THE issue of who will govern the world's forests, and how,
is hotting up again. The Commission on Sustainable
Development (CSD) has set up the Ad hoc Intergovernmental
Panel on Forests (IPF) to recommend what should be done by
the global community to better manage the world's forests. At
the Earth Summit (1992) in Rio, NGO'S like CSE had successfully opposed the proposal for a global forestry convention.
The convention would become a tool for strengthening
bureaucratic management of our forests, instead of deepening
We knew that despite our temporary victory at Rio,
the real battle was still to come. In March 1995, we were invited by the director general of the UN's Food and Agriculture
Organization (FAO) to a special meeting on forests and forest-
people. That meeting was to precede a meeting of the world's
forest ministers. Interestingly, even though FAo has the charter
for the management of forests, it has been the playground for
agriculture ministers. This then was the first time FAO
convened a meeting of forest ministers.
Not surprisingly, the unsaid agenda was to give FAo a
leadership role in global forest management. Worse Still, FAO
was reviving the idea of the forest convention. A draft statement of the forest ministers - ostensibly the result of their meeting
- was prepared even before their arrival,
and leaked out to us. It said that the ministers resolved to work on the "need, or otherwise, to proceed towards a legally binding
instrument on forests". The recommendations of this meeting would go to CSD and
could well have been accepted. After massive lobbying, the FAO backed out and the
statement was watered down. The CSD then
decided to set up the Ad Hoc IPF. The Panel
has to submit its report in April 1997.
Of the five agenda items of the IPF, item
5 is politically the most important. It calls
for the study of international organisations
and multilateral institutions and instruments, including appropriate legal mechanisms. Therefore,
the panel has to recommend to governments if the existing
forest-related global institutions and instruments are adequate, or there is a need for new institutions/legal instrument.
Multilateral agencies and multilateral instruments are
all desperate for survival, and each wants to bag the mandate
to protect and manage Southern forests. In 1993, roughly
us $1.5 billion was given in overseas assistance for forests.
This comprised of grants (71 per cent) and loans (29 per
cent). But the multilateral agencies controlled only 13 per cent
of the money transfered.
But for us the main issue is not which institution will do
the work, but what work has to be done. Forests are local
resources, best managed by local communities. Therefore, It is
time to redefine the role of multilateral organisations in this
1 Another parallel issue is also gaining momentum - the
'development of a set of criteria and indicators (c&i) for the
"sustainable management of forests". This process has been
underway since Rio. The idea is to use the c&i for labeling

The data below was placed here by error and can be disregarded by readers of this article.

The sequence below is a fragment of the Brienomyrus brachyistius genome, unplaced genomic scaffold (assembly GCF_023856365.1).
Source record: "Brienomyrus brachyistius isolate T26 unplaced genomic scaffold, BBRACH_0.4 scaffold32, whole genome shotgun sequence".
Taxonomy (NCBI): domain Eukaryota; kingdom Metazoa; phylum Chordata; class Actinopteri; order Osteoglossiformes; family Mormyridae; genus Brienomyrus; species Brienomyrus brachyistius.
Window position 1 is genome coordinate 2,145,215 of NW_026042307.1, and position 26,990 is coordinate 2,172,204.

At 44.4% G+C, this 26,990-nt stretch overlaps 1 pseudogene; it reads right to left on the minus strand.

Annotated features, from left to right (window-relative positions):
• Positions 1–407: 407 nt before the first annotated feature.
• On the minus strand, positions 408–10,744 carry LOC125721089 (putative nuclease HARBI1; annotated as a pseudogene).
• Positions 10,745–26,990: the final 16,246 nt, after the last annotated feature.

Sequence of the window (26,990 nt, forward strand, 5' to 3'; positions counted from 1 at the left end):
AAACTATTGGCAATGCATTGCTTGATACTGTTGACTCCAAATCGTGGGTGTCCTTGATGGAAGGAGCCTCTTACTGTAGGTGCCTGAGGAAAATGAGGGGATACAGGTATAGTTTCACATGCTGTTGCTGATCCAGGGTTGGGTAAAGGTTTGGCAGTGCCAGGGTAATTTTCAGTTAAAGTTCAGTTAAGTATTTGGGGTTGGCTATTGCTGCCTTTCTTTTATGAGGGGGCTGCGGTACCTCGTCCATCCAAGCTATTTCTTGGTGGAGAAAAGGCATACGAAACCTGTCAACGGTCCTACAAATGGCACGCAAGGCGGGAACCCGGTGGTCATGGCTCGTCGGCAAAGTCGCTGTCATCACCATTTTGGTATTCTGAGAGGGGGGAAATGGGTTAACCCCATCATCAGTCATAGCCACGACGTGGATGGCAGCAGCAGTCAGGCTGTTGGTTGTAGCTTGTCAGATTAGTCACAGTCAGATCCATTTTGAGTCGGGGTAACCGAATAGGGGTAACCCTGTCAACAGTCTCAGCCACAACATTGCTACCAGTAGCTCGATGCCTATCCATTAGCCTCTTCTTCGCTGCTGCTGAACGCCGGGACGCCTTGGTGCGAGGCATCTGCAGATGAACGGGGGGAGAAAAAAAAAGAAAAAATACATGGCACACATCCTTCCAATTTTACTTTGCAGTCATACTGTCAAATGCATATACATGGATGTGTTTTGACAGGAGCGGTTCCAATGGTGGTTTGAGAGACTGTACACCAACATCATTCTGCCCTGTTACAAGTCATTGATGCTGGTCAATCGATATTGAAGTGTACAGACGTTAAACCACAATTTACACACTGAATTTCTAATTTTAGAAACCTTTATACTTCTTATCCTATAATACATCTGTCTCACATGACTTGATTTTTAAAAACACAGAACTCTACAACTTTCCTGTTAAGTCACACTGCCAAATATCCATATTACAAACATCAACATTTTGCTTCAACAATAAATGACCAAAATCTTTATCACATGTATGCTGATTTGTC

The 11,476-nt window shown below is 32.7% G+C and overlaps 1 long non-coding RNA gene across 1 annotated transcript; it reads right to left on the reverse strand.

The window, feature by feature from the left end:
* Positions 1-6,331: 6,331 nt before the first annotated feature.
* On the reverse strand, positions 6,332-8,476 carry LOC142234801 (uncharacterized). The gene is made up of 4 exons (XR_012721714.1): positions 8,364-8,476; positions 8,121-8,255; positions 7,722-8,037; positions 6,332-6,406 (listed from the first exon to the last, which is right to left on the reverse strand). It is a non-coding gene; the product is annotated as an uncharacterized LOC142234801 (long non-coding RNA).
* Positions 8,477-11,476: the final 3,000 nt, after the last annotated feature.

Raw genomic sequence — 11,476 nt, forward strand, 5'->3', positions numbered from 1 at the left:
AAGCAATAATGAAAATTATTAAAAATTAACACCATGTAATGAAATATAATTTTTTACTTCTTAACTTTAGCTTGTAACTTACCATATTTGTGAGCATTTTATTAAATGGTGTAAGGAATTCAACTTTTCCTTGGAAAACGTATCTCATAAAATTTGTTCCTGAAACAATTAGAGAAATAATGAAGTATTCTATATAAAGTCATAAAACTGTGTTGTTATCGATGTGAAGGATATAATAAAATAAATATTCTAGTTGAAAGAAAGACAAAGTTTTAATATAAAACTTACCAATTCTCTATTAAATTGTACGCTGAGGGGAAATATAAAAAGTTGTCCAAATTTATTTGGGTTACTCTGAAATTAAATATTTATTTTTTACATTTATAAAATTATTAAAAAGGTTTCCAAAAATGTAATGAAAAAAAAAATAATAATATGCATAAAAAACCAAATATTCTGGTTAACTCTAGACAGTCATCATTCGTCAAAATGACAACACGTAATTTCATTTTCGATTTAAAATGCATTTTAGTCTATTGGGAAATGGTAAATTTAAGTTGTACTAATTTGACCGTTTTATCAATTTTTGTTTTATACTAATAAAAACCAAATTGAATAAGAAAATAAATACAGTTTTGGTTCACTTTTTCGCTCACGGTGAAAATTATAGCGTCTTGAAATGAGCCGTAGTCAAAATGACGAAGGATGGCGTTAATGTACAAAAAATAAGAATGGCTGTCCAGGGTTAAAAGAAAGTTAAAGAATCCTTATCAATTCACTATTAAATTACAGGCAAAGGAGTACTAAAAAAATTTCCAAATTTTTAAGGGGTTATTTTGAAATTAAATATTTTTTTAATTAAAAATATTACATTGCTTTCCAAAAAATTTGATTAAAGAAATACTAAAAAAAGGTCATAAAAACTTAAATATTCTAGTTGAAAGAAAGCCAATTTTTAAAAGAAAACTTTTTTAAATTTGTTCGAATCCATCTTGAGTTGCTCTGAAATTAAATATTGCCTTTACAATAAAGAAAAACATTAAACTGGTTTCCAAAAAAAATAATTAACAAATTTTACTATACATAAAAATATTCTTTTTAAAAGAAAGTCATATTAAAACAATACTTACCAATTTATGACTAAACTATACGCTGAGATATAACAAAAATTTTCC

which woods are ecoftiendly and vice versa. Across the world,
there are at least four c&i initiatives underway, and many
more are still taking off.
In addition, there is the initiative led by NGOS -like World
Wide Fund for Nature (WWF) and Forest Stewardship Council
(FSC). The FSC offers its services to national governments as a
"certifier of certifiers" for trade in forest products. These initiatives are vying wit4,each other for legitimacy. One can also
hear the call for developping a "harmonised" c&i - that is, a
single set of criteria for the entire forests of the world.
These are reasons for serious concern. Firstly, the single
mok important criterion and indicator for
sustainable forest management has to be the
direct control of local people in forest management. How can this process, led as it is,
by supra-national agencies who see trees
and not people, ensure that this criterion is
followed? A study of the current c&i shows
that in most cases, people are not even mentioned, and if they are then, at best, their
participation is sought, not guaranteed.
Besides, since forests are local resources,
the c&i have to be first developed by local
communities and then 'harmonised' into
global standards. In fact, what is happening
is that criteria developed for 'green trade'
are being palmed off as criteria for green
forestry. For the deprived millions who live
in them, the vast tropical forests are habitats. The extraordinary diversity of forest types and use by the
forest people, and in particular, the diversity of life, cannot be
coded into a national or global c&i. This can only be done for
the single-use, humanmade, monoculture forests of the
It is our strong belief that the c&i process is controlled by
the pulp and timber lobby of the temperate North. The real
worry for the South lies in this process becoming the logical
input into a legal framework, which will then govern its
adherence. The forest convention then would not be far away.